Message fromThe PresidentRaising the Barto Meet ChallengesWe have proactively expanded the scope of our mission,participating actively with other sectors of society insearch of powerful solutions.Raising the bar to meet today’s social, economic andglobal challenges is a constant quest of the Ana G.Méndez University System. Since its inception in 1949,AGMUS has become a pillar of our society. We have workedtirelessly to lay a solid educational foundation and as wecelebrate our 60th anniversary, we can proudly say that AGMUShas become one of the finest academic institutions of our time.Our society and the world face unprecedentedchallenges that require prompt responses from academia.Rapid environmental degradation, rising unemploymentand plunging financial markets, health epidemics, andthe need to develop alternative energy sources, arefactors that make our society vulnerable. At the sametime, we must continue to compete and excel on aglobal scale. Therefore, we must harness science andtechnology to resolve these problems and aspire to anideal in order to enhance the quality of life for our society.AGMUS has adopted a dual approach to meet thesechallenges. First, by developing an exemplary educationwith curriculums tailored to current economic, social andglobal trends. But that is not enough. We have proactivelyexpanded the scope of our mission, participating activelywith other sectors of society in search of powerful solutions.Undoubtedly, we have become a leader in both the educationalarena and in promoting and implementing ideas that fostersocial change and social responsibility in Puerto Rico.During the 2008-2009 academic year, we metseveral objectives and goals based on our strategic vision.With the support of our US Presidential Advisory Board andthe leadership of our institutions, a new strategic plan wasput in place to guide the strengthening of teaching andresearch in the areas of science, technology, engineering,mathematics, and health allied fields. This new “STEM+H”plan will provide the guidelines to expand and enhanceour programs and initiatives in these critical areas towardthe year 2020. These plans focus on the health and healthrelatedprofessions, fields of increasing importance,taking bold steps to expand the Health Sciences programat the three institutions, particularly at the UniversidadMetropolitana (UMET). Plans for developing a communityhealth center at UMET’s campus in the municipality ofBayamón were finalized. We completed the transfer ofseveral health programs from our main campus in Cupey toBayamón to better accommodate the physical and marketneeds of our newly developed nursing degree programs.At the Universidad del Turabo (UT), our efforts led toobtaining accreditation for its Nursing School.Important goals in infrastructure were attained.We purchased 15 acres in the Municipality of Gurabofor expanding the Universidad del Turabo campus.Architectural plans were finished for the expansionof the Museum and Center for Humanistic Studiesat Universidad del Turabo. The new facilities of thisDr. Méndez receiving a lifetime achievement awardfrom Kimberly and Manuel A. Casiano, awarded byCasiano Communications, editors of the leadingbusiness newspaper on the Island.important center will provide ample exhibition andmeeting spaces for both national and international artists.We continue to create alliances with localgovernments and the private sector. An agreement wasreached between UMET, the Department of Education,and the Municipality of Comerío to offer short-termtechnical programs establish a UMET technical school inthe facilities of the newly constructed local vocationalschool. These facilities are used to offer training for nursingtechnicians, medical record administrators and computertechnicians. Over 150 students have benefited form thisprogram. Plans are underway to replicate this initiativein other vocational schools throughout the island.8ANA AG. MÉNDEZ UNIVERSITY ITYSYSTEM STEM•ANNUAL NUALRREPORT RT 2008-20092009098ANA G. MÉNDEZ UNIVERSITY SYSTEM • ANNUAL REPORT 2008-20099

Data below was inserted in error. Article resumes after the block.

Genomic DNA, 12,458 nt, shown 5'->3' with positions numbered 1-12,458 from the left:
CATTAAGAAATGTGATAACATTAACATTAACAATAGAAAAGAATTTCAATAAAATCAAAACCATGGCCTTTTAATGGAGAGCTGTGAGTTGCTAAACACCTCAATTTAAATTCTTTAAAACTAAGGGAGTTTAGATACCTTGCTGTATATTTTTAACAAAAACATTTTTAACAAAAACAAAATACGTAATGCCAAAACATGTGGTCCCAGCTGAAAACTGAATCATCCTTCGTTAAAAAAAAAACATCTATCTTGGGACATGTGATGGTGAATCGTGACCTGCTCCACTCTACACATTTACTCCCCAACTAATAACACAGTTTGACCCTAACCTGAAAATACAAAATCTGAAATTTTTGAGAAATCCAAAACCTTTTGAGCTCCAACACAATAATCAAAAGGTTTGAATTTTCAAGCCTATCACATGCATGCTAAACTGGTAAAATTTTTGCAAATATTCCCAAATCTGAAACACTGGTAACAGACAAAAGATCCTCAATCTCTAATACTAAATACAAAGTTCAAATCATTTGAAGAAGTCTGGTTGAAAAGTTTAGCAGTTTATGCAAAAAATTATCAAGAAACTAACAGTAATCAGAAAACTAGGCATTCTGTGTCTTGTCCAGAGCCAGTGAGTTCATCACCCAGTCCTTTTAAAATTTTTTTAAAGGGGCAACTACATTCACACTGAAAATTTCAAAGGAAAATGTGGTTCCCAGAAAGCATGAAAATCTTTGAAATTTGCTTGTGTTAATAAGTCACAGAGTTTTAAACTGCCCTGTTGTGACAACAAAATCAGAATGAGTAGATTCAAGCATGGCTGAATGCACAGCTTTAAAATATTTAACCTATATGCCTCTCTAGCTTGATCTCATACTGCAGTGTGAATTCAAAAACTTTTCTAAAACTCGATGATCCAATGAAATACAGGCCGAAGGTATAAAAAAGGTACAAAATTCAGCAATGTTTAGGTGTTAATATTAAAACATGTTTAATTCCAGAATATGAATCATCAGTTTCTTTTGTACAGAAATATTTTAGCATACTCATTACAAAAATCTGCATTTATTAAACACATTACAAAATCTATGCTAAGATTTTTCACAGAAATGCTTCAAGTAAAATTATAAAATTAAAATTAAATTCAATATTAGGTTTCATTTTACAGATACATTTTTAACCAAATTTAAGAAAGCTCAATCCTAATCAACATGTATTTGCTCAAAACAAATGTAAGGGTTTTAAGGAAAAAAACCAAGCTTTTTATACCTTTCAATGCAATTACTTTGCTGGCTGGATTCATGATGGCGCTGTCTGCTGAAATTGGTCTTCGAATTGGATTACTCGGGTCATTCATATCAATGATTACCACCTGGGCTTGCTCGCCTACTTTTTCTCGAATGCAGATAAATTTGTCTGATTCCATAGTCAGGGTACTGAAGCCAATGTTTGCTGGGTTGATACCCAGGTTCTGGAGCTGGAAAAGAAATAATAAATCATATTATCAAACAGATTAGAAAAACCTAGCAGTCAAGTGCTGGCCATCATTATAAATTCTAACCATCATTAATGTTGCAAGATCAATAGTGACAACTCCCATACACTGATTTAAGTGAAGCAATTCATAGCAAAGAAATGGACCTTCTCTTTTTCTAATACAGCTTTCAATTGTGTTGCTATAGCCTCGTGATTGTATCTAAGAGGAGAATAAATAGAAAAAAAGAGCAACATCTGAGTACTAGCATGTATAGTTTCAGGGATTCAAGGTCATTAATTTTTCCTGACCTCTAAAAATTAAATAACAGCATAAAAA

addressed the need for a governmental fiscal reformsystem’s Channel 40 brought the new SíTV-Canalstrategy as well as increasing technological alternativesUniversitario to the screen. The station will continue as aavailable to dispose and reduce solid waste and its impactPBS affiliate but will expand its offering to include topicson the economy and the environment.Our Institute’sranging from current affairs to university life. New newsforums have generated much interest from the Island’spolicymakers, business and opinion leaders, making theInstitute a key player in the public discussion of issues inPuerto Rico. This year, a total of four policy reports werepublished and distributed to policy makers and the public.Building upon the internationalization strategyINTECO will develop aand the aim to serve other Hispanic communities asstated in Vision 2015, AGMUS branched out to the Unitedcenter for the study ofrenewable energy andengineering such asthe photovoltaic andwind technologies.Spearheaded by AGMUS, with the support ofMunicipalities and private industries, the four regional economicdevelopment consortia have taken on ambitious agendas.The consortium alliance of the northern region, INTENOR, iscompleting construction plans for the Center for Research& Development and Industrial Support (CREDIS), within theINTENOR Science Park in the Municipality of Barceloneta. CREDISwill house the research projects related to the pharmaceuticalindustry. On the other hand, the INTECO alliance, in easterncentral Puerto Rico, will have developed a center for the studyof renewable energy, through the Puerto Rico Energy Center(PREC), to research photovoltaic, plasma and wind technologies.INTENE in the eastern sector and DISUR in the south are alsodeveloping projects geared to the specific needs of their regions.This year, more than ever before, our worktranscended the university community to a greater audience.The Public Policy Institute (IPP) brought public attentionStates where it developed two campuses, Orlando andSouth Florida. These now serve over 1,700 students. Acomprehensive market study was conducted to determinethe feasibility of expanding services to emerging marketssuch as the Dominican Republic, Panama and otherlocations in the state of Florida. In Tampa, for example,there is great demand for AGMUS’ dual-language model, aregistered trademark. The Dominican Republic representsan opportunity to establish a community college conceptusing the Universidad del Turabo’s (UT) academic curriculum.On the international scene, the university systemplans to launch Puerto Rico’s first Distance LearningUniversity with a full curriculum from the three institutions.The system will use state-of-the-art technology that willfoster interactive learning through live conversations,chats and seminars. This “virtual” University aims toattract local as well as international students seekingan updated curriculum and learning methodologiesbased on professional and work experiences. Onceagain, AGMUS will be in the vanguard creating thefirst university of this type originating in Puerto Rico.Digitalization and rebranding the universityRegis University, of Colorado, awarded Dr. Méndez aDoctor Honoris Causa degree, his second award, for hislifetime work in higher education.anchors will bring to life talk shows, news analysis, live coverageof cultural events, and coverage of academic activities of thethree universities. The first programs will feature the UMET’senvironmental adventures, the UT’s artists in residence atthe Humanistic Museum and UNE’s Jesús Piñero Center,honoring the legacy of the island’s first Puerto Rican governor.As we continue writing the pages of our history,the Office of the President, with the aid guidance andsupport of the Board of Directors, expects nothingless than to work with dedication and excellence incontributing to meet the challenges posed by today’scomplex outlook. As we complete our 60th anniversary,we reaffirm our mission of service to Puerto Rico and theHispanic community, begun by Ana G. Méndez, and onethat our entire system understands to be relevant today.to pressing problems facing our society. The Institute heldseveral forums, one of which addressed issue of creatingJosé F. Méndez, Dr.h.c.efficient and effective government by Ambassador MauricePresidentMcTigue, from George Mason University.The Institute also10ANA G. MÉNDEZ ZUNIV UNIVERSITY ITYSYSTEM STEM•• ANNUAL NUALREPO REPORT RT 2008-20098 2009ANA G. MÉNDEZ UNIVERSITY SYSTEM • ANNUAL REPORT 2008-200911